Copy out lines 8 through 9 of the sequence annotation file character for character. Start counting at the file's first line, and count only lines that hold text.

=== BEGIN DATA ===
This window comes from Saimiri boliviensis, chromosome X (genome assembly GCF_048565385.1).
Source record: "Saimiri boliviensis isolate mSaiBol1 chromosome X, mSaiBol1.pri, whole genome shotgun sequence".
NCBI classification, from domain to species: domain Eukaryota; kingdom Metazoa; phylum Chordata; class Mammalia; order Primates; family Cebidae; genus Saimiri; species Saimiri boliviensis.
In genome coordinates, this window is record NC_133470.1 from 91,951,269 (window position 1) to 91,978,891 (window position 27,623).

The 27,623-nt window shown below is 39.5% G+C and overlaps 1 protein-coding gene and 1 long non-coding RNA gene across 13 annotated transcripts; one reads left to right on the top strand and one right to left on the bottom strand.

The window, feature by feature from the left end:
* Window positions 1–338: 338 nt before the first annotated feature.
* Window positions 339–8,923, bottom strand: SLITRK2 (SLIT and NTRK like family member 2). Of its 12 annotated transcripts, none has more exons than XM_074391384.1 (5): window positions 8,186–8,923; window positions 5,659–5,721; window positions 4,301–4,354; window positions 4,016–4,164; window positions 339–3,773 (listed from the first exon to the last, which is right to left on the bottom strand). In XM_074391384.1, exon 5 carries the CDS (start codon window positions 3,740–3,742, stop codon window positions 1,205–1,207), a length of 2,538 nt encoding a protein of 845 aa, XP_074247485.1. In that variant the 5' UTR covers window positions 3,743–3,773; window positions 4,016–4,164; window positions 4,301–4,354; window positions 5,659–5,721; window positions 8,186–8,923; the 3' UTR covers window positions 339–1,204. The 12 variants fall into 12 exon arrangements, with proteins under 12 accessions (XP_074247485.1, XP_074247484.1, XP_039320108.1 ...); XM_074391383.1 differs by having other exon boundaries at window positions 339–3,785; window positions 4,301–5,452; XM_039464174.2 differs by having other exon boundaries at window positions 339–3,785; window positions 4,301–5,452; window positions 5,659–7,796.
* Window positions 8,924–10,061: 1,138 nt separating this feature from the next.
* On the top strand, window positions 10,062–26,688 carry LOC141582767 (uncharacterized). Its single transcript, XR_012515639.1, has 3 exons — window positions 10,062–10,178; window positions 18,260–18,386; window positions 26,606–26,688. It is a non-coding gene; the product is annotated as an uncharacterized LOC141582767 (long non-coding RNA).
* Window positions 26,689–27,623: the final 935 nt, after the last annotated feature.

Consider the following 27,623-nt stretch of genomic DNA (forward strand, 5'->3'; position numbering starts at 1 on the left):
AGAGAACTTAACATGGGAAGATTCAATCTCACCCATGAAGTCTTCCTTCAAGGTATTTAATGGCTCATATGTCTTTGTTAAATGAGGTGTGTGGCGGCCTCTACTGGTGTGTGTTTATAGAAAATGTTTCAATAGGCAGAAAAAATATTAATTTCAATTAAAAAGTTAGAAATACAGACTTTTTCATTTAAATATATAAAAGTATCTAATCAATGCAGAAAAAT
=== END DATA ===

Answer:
* Window positions 339–8,923, bottom strand: SLITRK2 (SLIT and NTRK like family member 2). Of its 12 annotated transcripts, none has more exons than XM_074391384.1 (5): window positions 8,186–8,923; window positions 5,659–5,721; window positions 4,301–4,354; window positions 4,016–4,164; window positions 339–3,773 (listed from the first exon to the last, which is right to left on the bottom strand). In XM_074391384.1, exon 5 carries the CDS (start codon window positions 3,740–3,742, stop codon window positions 1,205–1,207), a length of 2,538 nt encoding a protein of 845 aa, XP_074247485.1. In that variant the 5' UTR covers window positions 3,743–3,773; window positions 4,016–4,164; window positions 4,301–4,354; window positions 5,659–5,721; window positions 8,186–8,923; the 3' UTR covers window positions 339–1,204. The 12 variants fall into 12 exon arrangements, with proteins under 12 accessions (XP_074247485.1, XP_074247484.1, XP_039320108.1 ...); XM_074391383.1 differs by having other exon boundaries at window positions 339–3,785; window positions 4,301–5,452; XM_039464174.2 differs by having other exon boundaries at window positions 339–3,785; window positions 4,301–5,452; window positions 5,659–7,796.
* Window positions 8,924–10,061: 1,138 nt separating this feature from the next.